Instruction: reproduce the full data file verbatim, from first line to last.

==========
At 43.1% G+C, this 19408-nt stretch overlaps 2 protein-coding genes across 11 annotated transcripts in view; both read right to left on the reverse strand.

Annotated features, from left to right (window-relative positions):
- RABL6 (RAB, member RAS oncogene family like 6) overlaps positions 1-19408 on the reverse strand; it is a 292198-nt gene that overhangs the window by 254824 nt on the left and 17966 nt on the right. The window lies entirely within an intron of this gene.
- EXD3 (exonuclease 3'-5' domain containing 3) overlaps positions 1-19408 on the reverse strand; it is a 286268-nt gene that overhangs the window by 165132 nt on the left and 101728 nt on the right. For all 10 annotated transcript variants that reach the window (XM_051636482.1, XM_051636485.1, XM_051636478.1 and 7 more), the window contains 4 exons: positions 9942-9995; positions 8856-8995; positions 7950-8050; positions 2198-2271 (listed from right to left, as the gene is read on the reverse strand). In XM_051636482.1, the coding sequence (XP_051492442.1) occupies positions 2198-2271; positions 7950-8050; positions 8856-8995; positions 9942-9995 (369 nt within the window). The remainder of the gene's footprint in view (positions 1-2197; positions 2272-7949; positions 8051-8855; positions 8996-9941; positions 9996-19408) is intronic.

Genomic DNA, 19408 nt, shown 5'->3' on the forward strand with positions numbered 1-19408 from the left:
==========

At 43.1% G+C, this 19408-nt stretch overlaps 2 protein-coding genes across 11 annotated transcripts in view; both read right to left on the reverse strand.

Annotated features, from left to right (window-relative positions):
- RABL6 (RAB, member RAS oncogene family like 6) overlaps positions 1-19408 on the reverse strand; it is a 292198-nt gene that overhangs the window by 254824 nt on the left and 17966 nt on the right. The window lies entirely within an intron of this gene.
- EXD3 (exonuclease 3'-5' domain containing 3) overlaps positions 1-19408 on the reverse strand; it is a 286268-nt gene that overhangs the window by 165132 nt on the left and 101728 nt on the right. For all 10 annotated transcript variants that reach the window (XM_051636482.1, XM_051636485.1, XM_051636478.1 and 7 more), the window contains 4 exons: positions 9942-9995; positions 8856-8995; positions 7950-8050; positions 2198-2271 (listed from right to left, as the gene is read on the reverse strand). In XM_051636482.1, the coding sequence (XP_051492442.1) occupies positions 2198-2271; positions 7950-8050; positions 8856-8995; positions 9942-9995 (369 nt within the window). The remainder of the gene's footprint in view (positions 1-2197; positions 2272-7949; positions 8051-8855; positions 8996-9941; positions 9996-19408) is intronic.

Genomic DNA, 19408 nt, shown 5'->3' on the forward strand with positions numbered 1-19408 from the left: